Scared of Drug Cartels, Mexicans Flee to U.S.

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FT. HANCOCK, Texas -- Texas border towns have received a flood of silent refugees from Mexico. The refugees have fled Mexican drug cartels, who are driving them from their homes in an effort grab more land.

A year ago in Ft. Hancock, the most excitement the farming community saw were the trains running through the city. Now, in the quiet town just east of El Paso, there has been a surge of new people moving in to the community.

"They are literally walking, if they have vehicles, they are loading up their vehicles and coming," one woman said, whose identity was hidden.

Until a few weeks ago, the refugees lived in El Porvenir, Mexico, just south of the border from Ft. Hancock. El Porvenir is one of many Mexican towns that are terrorized by drug cartels. Thirty days ago, the cartels moved in and put up signs that read: "Get out of town, or die."

"What are they supposed to do when somebody comes in and tells them, 'You all have 48 hours to leave?,'" the woman asked.

The drug cartels do not make empty threats. Already dozens homes have been torched, because their owners took too long to leave. On Easter Sunday, a church was burned to the ground.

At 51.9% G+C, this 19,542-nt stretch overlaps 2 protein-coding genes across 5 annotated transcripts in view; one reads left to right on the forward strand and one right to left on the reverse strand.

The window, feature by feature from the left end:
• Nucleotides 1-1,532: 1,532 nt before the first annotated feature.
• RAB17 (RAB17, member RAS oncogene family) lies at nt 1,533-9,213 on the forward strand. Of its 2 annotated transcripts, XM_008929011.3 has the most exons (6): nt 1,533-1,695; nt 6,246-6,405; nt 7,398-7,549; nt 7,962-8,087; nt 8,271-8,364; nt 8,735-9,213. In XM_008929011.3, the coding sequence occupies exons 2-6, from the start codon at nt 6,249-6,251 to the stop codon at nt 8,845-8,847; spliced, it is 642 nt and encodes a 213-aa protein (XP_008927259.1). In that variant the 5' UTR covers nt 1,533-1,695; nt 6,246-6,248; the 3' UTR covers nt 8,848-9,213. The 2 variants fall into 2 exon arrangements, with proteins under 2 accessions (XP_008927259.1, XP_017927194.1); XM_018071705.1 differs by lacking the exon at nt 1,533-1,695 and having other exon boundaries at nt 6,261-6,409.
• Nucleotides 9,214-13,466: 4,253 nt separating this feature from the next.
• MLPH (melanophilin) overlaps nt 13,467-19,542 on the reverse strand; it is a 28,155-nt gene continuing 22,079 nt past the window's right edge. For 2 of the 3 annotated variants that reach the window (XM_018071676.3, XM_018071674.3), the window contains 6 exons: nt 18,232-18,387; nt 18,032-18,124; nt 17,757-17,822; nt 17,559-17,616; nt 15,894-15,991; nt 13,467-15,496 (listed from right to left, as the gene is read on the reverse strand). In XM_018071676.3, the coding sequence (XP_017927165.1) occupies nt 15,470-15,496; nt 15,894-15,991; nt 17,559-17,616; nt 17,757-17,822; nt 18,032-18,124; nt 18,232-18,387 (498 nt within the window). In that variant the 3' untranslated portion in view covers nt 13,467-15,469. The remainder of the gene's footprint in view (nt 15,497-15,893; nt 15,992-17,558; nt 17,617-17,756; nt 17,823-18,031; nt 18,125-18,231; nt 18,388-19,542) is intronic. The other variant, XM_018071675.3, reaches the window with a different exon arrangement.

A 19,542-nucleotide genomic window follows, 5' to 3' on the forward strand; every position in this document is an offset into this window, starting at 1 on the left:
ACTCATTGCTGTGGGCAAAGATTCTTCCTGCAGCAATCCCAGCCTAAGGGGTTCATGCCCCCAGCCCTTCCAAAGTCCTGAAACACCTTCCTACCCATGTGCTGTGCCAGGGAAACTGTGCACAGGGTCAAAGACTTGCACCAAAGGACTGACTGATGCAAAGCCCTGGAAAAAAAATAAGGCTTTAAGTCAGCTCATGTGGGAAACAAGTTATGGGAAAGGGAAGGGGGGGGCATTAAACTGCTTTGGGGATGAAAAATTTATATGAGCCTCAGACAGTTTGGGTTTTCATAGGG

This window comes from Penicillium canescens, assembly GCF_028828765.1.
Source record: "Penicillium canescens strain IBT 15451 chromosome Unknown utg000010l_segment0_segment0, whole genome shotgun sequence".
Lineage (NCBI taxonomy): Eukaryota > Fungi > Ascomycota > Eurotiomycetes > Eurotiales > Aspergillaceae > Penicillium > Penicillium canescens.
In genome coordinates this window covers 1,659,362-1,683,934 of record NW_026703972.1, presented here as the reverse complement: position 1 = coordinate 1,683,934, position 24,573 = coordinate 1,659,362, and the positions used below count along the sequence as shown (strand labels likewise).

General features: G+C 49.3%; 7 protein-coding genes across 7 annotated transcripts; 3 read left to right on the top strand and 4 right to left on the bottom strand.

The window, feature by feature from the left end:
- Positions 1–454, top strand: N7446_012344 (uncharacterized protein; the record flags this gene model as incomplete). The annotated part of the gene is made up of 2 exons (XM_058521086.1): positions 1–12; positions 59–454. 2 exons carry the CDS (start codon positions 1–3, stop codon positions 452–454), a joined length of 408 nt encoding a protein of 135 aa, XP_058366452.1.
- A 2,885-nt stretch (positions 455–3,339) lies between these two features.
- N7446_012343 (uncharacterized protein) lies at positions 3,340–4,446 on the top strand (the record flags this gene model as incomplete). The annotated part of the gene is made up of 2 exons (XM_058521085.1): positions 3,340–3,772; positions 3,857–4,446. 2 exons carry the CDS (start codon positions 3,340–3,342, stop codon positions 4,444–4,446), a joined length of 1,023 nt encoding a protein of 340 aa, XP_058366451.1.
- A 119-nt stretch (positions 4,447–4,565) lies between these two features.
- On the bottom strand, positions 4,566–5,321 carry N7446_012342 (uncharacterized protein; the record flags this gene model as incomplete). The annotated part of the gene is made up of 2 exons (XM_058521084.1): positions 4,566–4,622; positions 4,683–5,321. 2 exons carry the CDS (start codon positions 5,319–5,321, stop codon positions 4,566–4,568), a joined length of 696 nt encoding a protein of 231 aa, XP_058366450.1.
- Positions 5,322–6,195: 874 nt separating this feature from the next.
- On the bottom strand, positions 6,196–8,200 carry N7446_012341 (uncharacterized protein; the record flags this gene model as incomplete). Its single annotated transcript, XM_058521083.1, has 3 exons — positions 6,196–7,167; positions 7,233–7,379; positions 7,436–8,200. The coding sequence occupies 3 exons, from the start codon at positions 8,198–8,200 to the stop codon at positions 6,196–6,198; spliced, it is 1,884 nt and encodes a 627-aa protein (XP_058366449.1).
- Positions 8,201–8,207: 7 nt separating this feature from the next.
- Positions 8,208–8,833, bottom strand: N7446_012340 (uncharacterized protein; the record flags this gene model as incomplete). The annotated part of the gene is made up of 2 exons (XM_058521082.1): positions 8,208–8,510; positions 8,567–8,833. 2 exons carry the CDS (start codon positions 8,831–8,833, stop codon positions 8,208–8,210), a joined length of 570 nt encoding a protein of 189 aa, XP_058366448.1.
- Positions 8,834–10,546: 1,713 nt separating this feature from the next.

"They take it serious cause they have seen a bunch of killings, they've seen when they drop off dead bodies on the side of the road or cut their heads off," the woman continued. "They've seen it and they are going to run."

Now the refugees have ran north of the border and into Ft. Hancock.

"All they had to defend themselves with were rocks and sticks," said Hudspeth County Sheriff Arvin West. "There is no police force, whatsoever in El Porvenir or in the other villages up and down the river there."

West said while thousands have fled El Porvenir and the surrounding towns. Exactly where they have gone is hard to say.

"When they do come across, they don't want to be found," he said. "They don't want law enforcement on the American side to find them, they just want to be in a safe place."

The reason why these major cartels would be interested in taking over the little towns, because it is all about land mass.

For the cartels it is also a perfect opportunity to smuggle humans and also to smuggle narcotics. The cartels want to have as much land as possible and have a lot of resources to move drugs into the country. For the sheriff's department, West said he has 17 deputies to cover an area of 5,000 square miles.

South of the border, the people of the towns are simply at the mercy of the cartels, and without any help from the Mexican police or military.

"What's going to happen when all these people are going to be starving out there," asked the unidentified woman. "They don't have no where to go, they are living in barns, they are living in cabins, there are children out there."

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Ben Swann

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